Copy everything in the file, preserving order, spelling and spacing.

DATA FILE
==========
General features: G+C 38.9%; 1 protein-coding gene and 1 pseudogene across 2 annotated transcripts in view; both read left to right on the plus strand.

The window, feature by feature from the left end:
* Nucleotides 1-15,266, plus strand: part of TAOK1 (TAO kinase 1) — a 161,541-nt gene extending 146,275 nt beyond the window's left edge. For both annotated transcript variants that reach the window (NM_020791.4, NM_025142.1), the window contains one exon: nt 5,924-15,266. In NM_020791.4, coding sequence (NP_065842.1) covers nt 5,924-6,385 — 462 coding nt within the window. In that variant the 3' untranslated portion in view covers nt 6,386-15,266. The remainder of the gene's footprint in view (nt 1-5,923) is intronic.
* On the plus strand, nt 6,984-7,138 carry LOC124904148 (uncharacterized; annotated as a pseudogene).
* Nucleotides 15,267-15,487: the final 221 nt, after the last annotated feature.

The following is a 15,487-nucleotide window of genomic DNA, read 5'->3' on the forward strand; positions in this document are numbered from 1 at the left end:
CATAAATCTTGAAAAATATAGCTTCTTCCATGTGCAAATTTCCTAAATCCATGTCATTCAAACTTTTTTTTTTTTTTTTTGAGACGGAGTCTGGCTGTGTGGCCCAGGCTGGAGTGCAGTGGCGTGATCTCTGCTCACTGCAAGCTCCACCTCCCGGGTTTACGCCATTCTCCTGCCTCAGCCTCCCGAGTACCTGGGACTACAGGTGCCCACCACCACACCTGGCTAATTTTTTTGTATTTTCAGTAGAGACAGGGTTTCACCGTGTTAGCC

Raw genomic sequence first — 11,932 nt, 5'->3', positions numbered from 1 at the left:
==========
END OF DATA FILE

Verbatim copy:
General features: G+C 38.9%; 1 protein-coding gene and 1 pseudogene across 2 annotated transcripts in view; both read left to right on the plus strand.

The window, feature by feature from the left end:
* Nucleotides 1-15,266, plus strand: part of TAOK1 (TAO kinase 1) — a 161,541-nt gene extending 146,275 nt beyond the window's left edge. For both annotated transcript variants that reach the window (NM_020791.4, NM_025142.1), the window contains one exon: nt 5,924-15,266. In NM_020791.4, coding sequence (NP_065842.1) covers nt 5,924-6,385 — 462 coding nt within the window. In that variant the 3' untranslated portion in view covers nt 6,386-15,266. The remainder of the gene's footprint in view (nt 1-5,923) is intronic.
* On the plus strand, nt 6,984-7,138 carry LOC124904148 (uncharacterized; annotated as a pseudogene).
* Nucleotides 15,267-15,487: the final 221 nt, after the last annotated feature.

The following is a 15,487-nucleotide window of genomic DNA, read 5'->3' on the forward strand; positions in this document are numbered from 1 at the left end:
CATAAATCTTGAAAAATATAGCTTCTTCCATGTGCAAATTTCCTAAATCCATGTCATTCAAACTTTTTTTTTTTTTTTTTGAGACGGAGTCTGGCTGTGTGGCCCAGGCTGGAGTGCAGTGGCGTGATCTCTGCTCACTGCAAGCTCCACCTCCCGGGTTTACGCCATTCTCCTGCCTCAGCCTCCCGAGTACCTGGGACTACAGGTGCCCACCACCACACCTGGCTAATTTTTTTGTATTTTCAGTAGAGACAGGGTTTCACCGTGTTAGCC

Raw genomic sequence first — 11,932 nt, 5'->3', positions numbered from 1 at the left: